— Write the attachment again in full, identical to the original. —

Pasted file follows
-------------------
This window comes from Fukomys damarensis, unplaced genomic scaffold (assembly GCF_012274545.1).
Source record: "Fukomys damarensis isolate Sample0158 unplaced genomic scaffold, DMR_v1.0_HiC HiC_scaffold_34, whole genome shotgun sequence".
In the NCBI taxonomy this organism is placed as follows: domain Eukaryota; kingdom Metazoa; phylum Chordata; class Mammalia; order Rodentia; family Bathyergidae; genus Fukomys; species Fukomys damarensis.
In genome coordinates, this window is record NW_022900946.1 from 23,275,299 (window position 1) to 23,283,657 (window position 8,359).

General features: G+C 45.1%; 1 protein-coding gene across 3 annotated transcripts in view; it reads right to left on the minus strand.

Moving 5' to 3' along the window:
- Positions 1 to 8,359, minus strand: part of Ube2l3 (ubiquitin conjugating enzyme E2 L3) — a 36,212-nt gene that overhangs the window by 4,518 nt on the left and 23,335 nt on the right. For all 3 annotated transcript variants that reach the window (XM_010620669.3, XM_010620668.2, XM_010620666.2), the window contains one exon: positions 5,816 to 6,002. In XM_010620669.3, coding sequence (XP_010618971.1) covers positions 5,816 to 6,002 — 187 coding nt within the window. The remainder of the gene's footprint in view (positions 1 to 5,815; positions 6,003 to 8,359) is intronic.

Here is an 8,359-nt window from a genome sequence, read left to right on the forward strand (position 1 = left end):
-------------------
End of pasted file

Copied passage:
This window comes from Fukomys damarensis, unplaced genomic scaffold (assembly GCF_012274545.1).
Source record: "Fukomys damarensis isolate Sample0158 unplaced genomic scaffold, DMR_v1.0_HiC HiC_scaffold_34, whole genome shotgun sequence".
In the NCBI taxonomy this organism is placed as follows: domain Eukaryota; kingdom Metazoa; phylum Chordata; class Mammalia; order Rodentia; family Bathyergidae; genus Fukomys; species Fukomys damarensis.
In genome coordinates, this window is record NW_022900946.1 from 23,275,299 (window position 1) to 23,283,657 (window position 8,359).

General features: G+C 45.1%; 1 protein-coding gene across 3 annotated transcripts in view; it reads right to left on the minus strand.

Moving 5' to 3' along the window:
- Positions 1 to 8,359, minus strand: part of Ube2l3 (ubiquitin conjugating enzyme E2 L3) — a 36,212-nt gene that overhangs the window by 4,518 nt on the left and 23,335 nt on the right. For all 3 annotated transcript variants that reach the window (XM_010620669.3, XM_010620668.2, XM_010620666.2), the window contains one exon: positions 5,816 to 6,002. In XM_010620669.3, coding sequence (XP_010618971.1) covers positions 5,816 to 6,002 — 187 coding nt within the window. The remainder of the gene's footprint in view (positions 1 to 5,815; positions 6,003 to 8,359) is intronic.

Here is an 8,359-nt window from a genome sequence, read left to right on the forward strand (position 1 = left end):